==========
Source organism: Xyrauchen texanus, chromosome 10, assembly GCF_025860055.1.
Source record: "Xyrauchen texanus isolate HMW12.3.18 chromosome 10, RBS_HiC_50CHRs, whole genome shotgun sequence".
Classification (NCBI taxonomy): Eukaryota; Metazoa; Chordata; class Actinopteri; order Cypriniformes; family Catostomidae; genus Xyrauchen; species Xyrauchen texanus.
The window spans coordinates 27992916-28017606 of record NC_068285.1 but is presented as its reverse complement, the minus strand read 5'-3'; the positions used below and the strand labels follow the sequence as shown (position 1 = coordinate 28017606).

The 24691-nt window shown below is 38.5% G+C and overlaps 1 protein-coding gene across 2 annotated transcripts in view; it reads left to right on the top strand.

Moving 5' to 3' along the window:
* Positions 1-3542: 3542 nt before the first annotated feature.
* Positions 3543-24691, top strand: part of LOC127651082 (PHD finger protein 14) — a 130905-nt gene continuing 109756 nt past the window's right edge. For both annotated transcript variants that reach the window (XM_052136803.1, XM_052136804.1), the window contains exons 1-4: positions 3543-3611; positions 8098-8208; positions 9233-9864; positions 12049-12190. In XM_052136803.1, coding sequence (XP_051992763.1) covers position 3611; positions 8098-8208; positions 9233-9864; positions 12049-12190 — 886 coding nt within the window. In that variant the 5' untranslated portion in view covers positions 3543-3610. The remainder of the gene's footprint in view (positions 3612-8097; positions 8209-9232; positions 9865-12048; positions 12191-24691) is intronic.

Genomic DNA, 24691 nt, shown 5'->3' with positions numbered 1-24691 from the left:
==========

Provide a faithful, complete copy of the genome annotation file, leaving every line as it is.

Source organism: Xyrauchen texanus, chromosome 10, assembly GCF_025860055.1.
Source record: "Xyrauchen texanus isolate HMW12.3.18 chromosome 10, RBS_HiC_50CHRs, whole genome shotgun sequence".
Classification (NCBI taxonomy): Eukaryota; Metazoa; Chordata; class Actinopteri; order Cypriniformes; family Catostomidae; genus Xyrauchen; species Xyrauchen texanus.
The window spans coordinates 27992916-28017606 of record NC_068285.1 but is presented as its reverse complement, the minus strand read 5'-3'; the positions used below and the strand labels follow the sequence as shown (position 1 = coordinate 28017606).

The 24691-nt window shown below is 38.5% G+C and overlaps 1 protein-coding gene across 2 annotated transcripts in view; it reads left to right on the top strand.

Moving 5' to 3' along the window:
* Positions 1-3542: 3542 nt before the first annotated feature.
* Positions 3543-24691, top strand: part of LOC127651082 (PHD finger protein 14) — a 130905-nt gene continuing 109756 nt past the window's right edge. For both annotated transcript variants that reach the window (XM_052136803.1, XM_052136804.1), the window contains exons 1-4: positions 3543-3611; positions 8098-8208; positions 9233-9864; positions 12049-12190. In XM_052136803.1, coding sequence (XP_051992763.1) covers position 3611; positions 8098-8208; positions 9233-9864; positions 12049-12190 — 886 coding nt within the window. In that variant the 5' untranslated portion in view covers positions 3543-3610. The remainder of the gene's footprint in view (positions 3612-8097; positions 8209-9232; positions 9865-12048; positions 12191-24691) is intronic.

Genomic DNA, 24691 nt, shown 5'->3' with positions numbered 1-24691 from the left: